Bargello is a counted needlework embroidery worked on fabric or canvas. I usually work on 18 count mono canvas using a single strand of size 5 DMC pearl or size 5 Anchor perle thread. If I want a good coverage of stitching thread over the 18 count mono canvas then I use a size 3.
I have seen Bargello designs with various stitch lengths but they are all straight stitches though I am sure there are patterns out there that incorporate other embroidery stitches.
The stitch lengths within my Bargello designs are normally over four fabric threads with steps up/down two fabric threads. I use the shortcut 4:2 notation. 2:2 is when a stitch is over two fabric threads with steps up/down of two fabric threads. The chart below shows an example of 4:2 and 2:2 stitch lines.
I placed arrows on each stitch lines within the below chart as a reminder to work in one direction (if possible). This is because the DMC pearl cotton thread and the Anchor perle cotton thread both have a slight sheen to them and should be worked in the same direction as you stitch.
Bargello Straight Stitches:
The Bargello straight stitch, to me, is the same as the Hardanger satin stitch. So often, in my booklets, I call the Bargello straight stitch a satin stitch.
The Bargello straight and the Hardanger satin stitch:
- is a straight line stitch that does not cross over any previous stitch.
- never pierces the fabric thread or the thread of any other previous stitch. The tip of the needle always comes up in the open space of the fabric hole, not through a fabric or stitching thread. If it does, redo the stitch.
- even tension (as you work) the stitching thread.
- can be vertical or hortizonal.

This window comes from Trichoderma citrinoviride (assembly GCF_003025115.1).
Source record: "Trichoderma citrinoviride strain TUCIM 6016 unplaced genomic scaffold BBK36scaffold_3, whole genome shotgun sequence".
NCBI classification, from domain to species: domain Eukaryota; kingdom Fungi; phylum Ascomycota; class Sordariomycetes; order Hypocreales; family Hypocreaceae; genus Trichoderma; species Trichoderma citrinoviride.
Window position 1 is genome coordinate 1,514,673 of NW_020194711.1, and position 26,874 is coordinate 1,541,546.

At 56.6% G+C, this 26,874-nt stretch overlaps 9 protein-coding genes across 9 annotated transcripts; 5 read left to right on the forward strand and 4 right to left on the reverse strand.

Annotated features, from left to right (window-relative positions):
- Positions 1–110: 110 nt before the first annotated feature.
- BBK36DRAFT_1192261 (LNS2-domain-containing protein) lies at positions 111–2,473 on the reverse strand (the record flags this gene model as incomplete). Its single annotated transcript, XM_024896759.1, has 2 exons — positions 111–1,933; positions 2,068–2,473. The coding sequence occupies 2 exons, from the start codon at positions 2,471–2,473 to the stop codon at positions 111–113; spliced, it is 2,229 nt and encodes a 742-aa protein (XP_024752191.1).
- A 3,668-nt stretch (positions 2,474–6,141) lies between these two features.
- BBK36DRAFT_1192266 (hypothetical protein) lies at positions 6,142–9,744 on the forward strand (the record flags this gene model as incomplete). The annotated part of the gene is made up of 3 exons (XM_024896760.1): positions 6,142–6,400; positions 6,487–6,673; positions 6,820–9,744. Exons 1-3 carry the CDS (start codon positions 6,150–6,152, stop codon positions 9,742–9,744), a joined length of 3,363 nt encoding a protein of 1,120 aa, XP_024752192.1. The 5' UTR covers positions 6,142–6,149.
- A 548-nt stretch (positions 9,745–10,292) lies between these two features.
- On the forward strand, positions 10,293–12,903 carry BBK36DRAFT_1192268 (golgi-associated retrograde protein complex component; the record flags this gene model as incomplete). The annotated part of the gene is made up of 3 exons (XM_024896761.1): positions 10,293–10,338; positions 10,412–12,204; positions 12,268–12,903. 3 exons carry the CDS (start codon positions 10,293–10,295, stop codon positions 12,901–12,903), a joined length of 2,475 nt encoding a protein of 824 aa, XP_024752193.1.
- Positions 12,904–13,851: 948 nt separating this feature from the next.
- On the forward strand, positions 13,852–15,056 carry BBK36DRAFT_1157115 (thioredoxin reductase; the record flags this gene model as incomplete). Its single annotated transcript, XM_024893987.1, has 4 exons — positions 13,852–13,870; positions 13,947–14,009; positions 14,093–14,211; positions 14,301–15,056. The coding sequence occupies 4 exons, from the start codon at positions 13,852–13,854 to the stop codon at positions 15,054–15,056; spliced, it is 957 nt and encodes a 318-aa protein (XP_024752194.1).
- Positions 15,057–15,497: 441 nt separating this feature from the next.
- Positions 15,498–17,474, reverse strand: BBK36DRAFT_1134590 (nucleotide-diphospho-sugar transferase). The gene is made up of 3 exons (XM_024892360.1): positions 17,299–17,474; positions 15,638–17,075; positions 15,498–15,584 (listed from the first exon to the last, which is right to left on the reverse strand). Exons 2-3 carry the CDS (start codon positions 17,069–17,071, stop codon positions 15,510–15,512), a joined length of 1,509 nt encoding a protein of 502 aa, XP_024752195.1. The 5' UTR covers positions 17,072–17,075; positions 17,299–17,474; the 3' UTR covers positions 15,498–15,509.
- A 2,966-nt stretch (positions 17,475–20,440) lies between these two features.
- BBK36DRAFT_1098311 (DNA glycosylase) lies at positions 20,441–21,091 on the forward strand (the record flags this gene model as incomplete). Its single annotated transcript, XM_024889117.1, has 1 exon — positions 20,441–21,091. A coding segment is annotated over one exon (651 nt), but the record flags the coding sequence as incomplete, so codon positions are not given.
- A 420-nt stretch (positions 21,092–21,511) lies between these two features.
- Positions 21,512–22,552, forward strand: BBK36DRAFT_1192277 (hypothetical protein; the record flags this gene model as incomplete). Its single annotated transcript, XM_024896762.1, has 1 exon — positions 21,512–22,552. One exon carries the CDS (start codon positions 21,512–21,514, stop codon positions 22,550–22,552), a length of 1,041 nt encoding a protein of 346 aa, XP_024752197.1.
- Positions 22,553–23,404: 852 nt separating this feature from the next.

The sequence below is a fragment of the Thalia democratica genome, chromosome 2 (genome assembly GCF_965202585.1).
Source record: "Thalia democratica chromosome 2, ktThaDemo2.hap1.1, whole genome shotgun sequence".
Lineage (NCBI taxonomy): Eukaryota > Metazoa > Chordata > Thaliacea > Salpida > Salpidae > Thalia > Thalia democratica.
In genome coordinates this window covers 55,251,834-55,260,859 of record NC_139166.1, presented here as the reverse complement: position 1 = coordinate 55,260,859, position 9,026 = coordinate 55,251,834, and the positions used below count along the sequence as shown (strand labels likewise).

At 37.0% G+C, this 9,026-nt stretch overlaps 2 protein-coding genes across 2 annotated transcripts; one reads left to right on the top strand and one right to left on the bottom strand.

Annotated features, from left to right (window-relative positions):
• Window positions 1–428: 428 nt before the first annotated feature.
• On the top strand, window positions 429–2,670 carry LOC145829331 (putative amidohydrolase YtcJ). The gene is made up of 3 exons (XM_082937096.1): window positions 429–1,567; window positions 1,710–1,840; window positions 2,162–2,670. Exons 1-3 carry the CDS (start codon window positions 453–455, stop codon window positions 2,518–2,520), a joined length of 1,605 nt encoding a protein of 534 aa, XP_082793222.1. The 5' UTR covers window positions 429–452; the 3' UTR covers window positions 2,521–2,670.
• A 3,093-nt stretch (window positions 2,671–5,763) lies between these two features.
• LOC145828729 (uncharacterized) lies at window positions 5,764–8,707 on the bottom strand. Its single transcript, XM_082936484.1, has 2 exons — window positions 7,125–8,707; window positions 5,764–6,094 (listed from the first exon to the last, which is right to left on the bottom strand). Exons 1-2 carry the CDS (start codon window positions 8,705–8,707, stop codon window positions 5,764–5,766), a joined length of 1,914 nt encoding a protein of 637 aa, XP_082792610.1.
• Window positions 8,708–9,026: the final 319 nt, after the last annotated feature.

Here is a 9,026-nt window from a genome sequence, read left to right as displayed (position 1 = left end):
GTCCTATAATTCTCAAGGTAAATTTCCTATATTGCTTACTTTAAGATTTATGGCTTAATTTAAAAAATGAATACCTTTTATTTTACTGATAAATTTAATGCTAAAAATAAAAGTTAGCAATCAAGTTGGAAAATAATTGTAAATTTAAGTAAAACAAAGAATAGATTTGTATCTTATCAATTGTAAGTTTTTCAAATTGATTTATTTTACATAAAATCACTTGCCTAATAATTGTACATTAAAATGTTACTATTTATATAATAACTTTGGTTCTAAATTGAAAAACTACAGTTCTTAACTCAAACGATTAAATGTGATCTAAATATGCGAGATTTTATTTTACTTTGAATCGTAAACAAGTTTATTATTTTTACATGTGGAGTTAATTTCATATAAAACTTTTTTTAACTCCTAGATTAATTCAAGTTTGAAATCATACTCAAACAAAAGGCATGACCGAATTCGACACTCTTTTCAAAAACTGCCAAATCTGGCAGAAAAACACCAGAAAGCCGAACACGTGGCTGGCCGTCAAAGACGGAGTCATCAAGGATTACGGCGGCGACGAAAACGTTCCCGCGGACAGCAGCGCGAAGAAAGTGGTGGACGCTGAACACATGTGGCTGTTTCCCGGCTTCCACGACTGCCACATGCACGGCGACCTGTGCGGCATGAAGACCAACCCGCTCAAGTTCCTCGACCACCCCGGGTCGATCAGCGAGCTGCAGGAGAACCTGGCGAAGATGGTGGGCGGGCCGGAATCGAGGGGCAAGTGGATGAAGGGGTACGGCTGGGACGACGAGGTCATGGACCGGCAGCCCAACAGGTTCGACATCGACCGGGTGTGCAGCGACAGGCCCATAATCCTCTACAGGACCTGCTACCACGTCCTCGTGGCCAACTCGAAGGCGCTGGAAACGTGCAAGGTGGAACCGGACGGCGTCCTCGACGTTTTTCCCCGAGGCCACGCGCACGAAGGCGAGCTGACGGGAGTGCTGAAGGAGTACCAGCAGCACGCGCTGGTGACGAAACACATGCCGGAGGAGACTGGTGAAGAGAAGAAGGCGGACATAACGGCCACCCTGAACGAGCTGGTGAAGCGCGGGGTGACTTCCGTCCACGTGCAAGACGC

- the length of each stitch on back of the fabric (canvas) is similar in length to the front side of the stitch.
As shown below you can work the stitches two ways. Arrows on the stitchlines indicate the direction.
The left chart marked “A” is where the stitches go in the same direction. The two above stitched examples were worked in the “A” method (which is how I normally stitch).
The right chart marked “B” is where you switch directions with each stitch. I find the only good thing about “B” is you use less stitching thread.
Cons of “B”:
- to me it seems to wear the stitching thread quicker
- produces a choppy closeness of the up/down of the stitching thread which adds no structure strength to the overall worked piece
- slightly bows the stitching thread on the front side of the worked piece which makes for a wobbly looking stitch
Starting at the rightmost stitchline of the below two charts:
For “A” you come up along the long neon green line and down along the long purple line. This produces the length of each stitch on back of the fabric (canvas) to be similar in length to the stitch on the front.
For “B” you come up at the small neon green bubble, down at the top purple bubble then up at the neighboring neon green bubble and so on.
These photos below shown the fronts and backs of “A” and “B”. My suggestion would be for you to try it, just a few stitches like I did.
I always use “A”. Viewing the photo of the back and front views of “A” shows the stitch length is the same on front and back except for when I am stepping the stitching thread up or down.